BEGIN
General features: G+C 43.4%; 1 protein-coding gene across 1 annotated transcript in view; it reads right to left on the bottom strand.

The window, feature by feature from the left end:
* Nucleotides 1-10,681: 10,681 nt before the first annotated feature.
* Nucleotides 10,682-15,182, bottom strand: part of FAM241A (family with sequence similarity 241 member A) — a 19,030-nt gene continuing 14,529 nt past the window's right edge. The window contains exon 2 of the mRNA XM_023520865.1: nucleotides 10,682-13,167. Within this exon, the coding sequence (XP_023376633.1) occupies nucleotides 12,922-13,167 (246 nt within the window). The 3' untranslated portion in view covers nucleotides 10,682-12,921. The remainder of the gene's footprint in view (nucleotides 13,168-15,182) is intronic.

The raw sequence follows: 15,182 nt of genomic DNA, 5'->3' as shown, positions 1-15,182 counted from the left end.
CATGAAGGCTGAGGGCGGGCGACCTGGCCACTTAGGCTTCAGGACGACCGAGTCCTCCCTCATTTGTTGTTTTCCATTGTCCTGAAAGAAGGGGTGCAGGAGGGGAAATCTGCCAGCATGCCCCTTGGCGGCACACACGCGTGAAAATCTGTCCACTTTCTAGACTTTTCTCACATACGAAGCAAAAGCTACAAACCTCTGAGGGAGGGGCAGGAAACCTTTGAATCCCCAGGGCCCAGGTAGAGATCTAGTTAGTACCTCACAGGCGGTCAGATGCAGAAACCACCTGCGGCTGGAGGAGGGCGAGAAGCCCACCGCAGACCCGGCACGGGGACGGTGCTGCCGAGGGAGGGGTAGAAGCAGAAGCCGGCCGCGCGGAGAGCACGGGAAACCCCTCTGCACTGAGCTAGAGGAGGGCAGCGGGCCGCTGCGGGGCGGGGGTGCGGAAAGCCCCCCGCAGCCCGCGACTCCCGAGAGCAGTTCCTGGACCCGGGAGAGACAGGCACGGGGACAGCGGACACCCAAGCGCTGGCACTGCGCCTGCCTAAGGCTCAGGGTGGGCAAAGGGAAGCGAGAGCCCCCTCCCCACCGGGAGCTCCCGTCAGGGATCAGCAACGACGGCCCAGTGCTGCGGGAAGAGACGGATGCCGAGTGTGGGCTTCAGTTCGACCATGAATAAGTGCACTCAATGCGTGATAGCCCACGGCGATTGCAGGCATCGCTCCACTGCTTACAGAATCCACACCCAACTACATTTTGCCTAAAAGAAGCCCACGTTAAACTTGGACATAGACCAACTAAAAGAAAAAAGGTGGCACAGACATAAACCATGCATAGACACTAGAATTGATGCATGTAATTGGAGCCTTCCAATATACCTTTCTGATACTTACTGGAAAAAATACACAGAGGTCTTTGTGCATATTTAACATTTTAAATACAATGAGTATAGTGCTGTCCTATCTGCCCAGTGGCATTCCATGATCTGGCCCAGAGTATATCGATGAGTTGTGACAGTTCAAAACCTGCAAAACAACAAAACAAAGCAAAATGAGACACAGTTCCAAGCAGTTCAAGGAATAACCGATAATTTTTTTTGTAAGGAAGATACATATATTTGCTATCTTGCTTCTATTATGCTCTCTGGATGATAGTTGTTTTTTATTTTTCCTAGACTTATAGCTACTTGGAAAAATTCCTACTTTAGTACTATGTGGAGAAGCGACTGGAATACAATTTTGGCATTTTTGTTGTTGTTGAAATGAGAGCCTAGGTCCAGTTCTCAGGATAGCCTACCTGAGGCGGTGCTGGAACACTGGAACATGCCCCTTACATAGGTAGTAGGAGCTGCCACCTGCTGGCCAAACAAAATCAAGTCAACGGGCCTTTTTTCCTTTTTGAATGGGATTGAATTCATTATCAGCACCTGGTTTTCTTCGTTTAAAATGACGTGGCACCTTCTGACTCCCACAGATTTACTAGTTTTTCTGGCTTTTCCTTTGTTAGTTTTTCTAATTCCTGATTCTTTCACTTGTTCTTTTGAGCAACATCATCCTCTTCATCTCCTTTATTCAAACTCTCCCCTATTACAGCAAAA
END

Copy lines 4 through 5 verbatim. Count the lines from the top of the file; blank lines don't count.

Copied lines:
* Nucleotides 10,682-15,182, bottom strand: part of FAM241A (family with sequence similarity 241 member A) — a 19,030-nt gene continuing 14,529 nt past the window's right edge. The window contains exon 2 of the mRNA XM_023520865.1: nucleotides 10,682-13,167. Within this exon, the coding sequence (XP_023376633.1) occupies nucleotides 12,922-13,167 (246 nt within the window). The 3' untranslated portion in view covers nucleotides 10,682-12,921. The remainder of the gene's footprint in view (nucleotides 13,168-15,182) is intronic.

The raw sequence follows: 15,182 nt of genomic DNA, 5'->3' as shown, positions 1-15,182 counted from the left end.